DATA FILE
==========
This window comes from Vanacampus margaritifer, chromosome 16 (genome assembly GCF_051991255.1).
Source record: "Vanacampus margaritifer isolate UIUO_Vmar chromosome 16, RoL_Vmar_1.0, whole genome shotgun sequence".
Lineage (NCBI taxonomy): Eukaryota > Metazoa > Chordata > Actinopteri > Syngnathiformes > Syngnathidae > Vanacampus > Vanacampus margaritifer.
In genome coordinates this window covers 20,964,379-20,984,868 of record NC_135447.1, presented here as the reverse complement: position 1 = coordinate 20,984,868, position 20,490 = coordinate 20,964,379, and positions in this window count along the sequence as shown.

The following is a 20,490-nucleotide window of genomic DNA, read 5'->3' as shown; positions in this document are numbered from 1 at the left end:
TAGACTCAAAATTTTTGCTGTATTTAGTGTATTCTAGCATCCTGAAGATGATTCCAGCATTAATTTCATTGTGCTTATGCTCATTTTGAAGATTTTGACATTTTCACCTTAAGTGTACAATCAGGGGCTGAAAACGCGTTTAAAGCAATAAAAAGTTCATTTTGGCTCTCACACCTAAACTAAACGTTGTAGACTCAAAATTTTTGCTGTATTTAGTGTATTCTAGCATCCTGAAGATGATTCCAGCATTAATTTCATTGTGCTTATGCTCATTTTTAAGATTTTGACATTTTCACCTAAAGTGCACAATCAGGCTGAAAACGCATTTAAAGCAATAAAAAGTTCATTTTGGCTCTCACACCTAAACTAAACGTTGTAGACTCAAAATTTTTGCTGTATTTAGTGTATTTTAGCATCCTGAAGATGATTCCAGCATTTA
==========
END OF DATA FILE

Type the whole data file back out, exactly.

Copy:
This window comes from Vanacampus margaritifer, chromosome 16 (genome assembly GCF_051991255.1).
Source record: "Vanacampus margaritifer isolate UIUO_Vmar chromosome 16, RoL_Vmar_1.0, whole genome shotgun sequence".
Lineage (NCBI taxonomy): Eukaryota > Metazoa > Chordata > Actinopteri > Syngnathiformes > Syngnathidae > Vanacampus > Vanacampus margaritifer.
In genome coordinates this window covers 20,964,379-20,984,868 of record NC_135447.1, presented here as the reverse complement: position 1 = coordinate 20,984,868, position 20,490 = coordinate 20,964,379, and positions in this window count along the sequence as shown.

The following is a 20,490-nucleotide window of genomic DNA, read 5'->3' as shown; positions in this document are numbered from 1 at the left end:
TAGACTCAAAATTTTTGCTGTATTTAGTGTATTCTAGCATCCTGAAGATGATTCCAGCATTAATTTCATTGTGCTTATGCTCATTTTGAAGATTTTGACATTTTCACCTTAAGTGTACAATCAGGGGCTGAAAACGCGTTTAAAGCAATAAAAAGTTCATTTTGGCTCTCACACCTAAACTAAACGTTGTAGACTCAAAATTTTTGCTGTATTTAGTGTATTCTAGCATCCTGAAGATGATTCCAGCATTAATTTCATTGTGCTTATGCTCATTTTTAAGATTTTGACATTTTCACCTAAAGTGCACAATCAGGCTGAAAACGCATTTAAAGCAATAAAAAGTTCATTTTGGCTCTCACACCTAAACTAAACGTTGTAGACTCAAAATTTTTGCTGTATTTAGTGTATTTTAGCATCCTGAAGATGATTCCAGCATTTA